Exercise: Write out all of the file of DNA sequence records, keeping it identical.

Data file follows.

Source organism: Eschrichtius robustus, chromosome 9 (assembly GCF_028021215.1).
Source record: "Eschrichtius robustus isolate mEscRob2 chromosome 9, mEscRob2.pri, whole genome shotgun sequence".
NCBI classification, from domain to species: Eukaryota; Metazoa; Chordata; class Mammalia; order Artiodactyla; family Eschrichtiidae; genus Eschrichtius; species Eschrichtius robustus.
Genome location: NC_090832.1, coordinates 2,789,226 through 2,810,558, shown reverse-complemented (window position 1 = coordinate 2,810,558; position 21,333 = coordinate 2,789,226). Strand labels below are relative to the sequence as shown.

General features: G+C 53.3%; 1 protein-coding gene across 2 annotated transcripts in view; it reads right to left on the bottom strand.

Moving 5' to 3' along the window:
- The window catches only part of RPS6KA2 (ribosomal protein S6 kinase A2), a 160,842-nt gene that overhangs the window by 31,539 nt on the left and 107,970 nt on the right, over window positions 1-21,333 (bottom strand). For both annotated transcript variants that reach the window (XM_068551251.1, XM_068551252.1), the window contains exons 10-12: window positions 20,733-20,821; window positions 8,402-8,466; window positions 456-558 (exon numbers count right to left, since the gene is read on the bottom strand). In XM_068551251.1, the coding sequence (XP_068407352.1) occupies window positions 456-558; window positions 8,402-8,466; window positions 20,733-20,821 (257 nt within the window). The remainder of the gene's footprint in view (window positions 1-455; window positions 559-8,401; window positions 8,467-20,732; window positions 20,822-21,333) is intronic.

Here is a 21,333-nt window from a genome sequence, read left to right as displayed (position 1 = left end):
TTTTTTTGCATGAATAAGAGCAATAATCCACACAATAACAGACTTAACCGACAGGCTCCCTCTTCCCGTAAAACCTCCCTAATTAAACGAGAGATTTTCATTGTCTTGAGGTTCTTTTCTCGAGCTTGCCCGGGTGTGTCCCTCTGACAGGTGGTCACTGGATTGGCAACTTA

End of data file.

Source organism: Eschrichtius robustus, chromosome 9 (assembly GCF_028021215.1).
Source record: "Eschrichtius robustus isolate mEscRob2 chromosome 9, mEscRob2.pri, whole genome shotgun sequence".
NCBI classification, from domain to species: Eukaryota; Metazoa; Chordata; class Mammalia; order Artiodactyla; family Eschrichtiidae; genus Eschrichtius; species Eschrichtius robustus.
Genome location: NC_090832.1, coordinates 2,789,226 through 2,810,558, shown reverse-complemented (window position 1 = coordinate 2,810,558; position 21,333 = coordinate 2,789,226). Strand labels below are relative to the sequence as shown.

General features: G+C 53.3%; 1 protein-coding gene across 2 annotated transcripts in view; it reads right to left on the bottom strand.

Moving 5' to 3' along the window:
- The window catches only part of RPS6KA2 (ribosomal protein S6 kinase A2), a 160,842-nt gene that overhangs the window by 31,539 nt on the left and 107,970 nt on the right, over window positions 1-21,333 (bottom strand). For both annotated transcript variants that reach the window (XM_068551251.1, XM_068551252.1), the window contains exons 10-12: window positions 20,733-20,821; window positions 8,402-8,466; window positions 456-558 (exon numbers count right to left, since the gene is read on the bottom strand). In XM_068551251.1, the coding sequence (XP_068407352.1) occupies window positions 456-558; window positions 8,402-8,466; window positions 20,733-20,821 (257 nt within the window). The remainder of the gene's footprint in view (window positions 1-455; window positions 559-8,401; window positions 8,467-20,732; window positions 20,822-21,333) is intronic.

Here is a 21,333-nt window from a genome sequence, read left to right as displayed (position 1 = left end):
TTTTTTTGCATGAATAAGAGCAATAATCCACACAATAACAGACTTAACCGACAGGCTCCCTCTTCCCGTAAAACCTCCCTAATTAAACGAGAGATTTTCATTGTCTTGAGGTTCTTTTCTCGAGCTTGCCCGGGTGTGTCCCTCTGACAGGTGGTCACTGGATTGGCAACTTA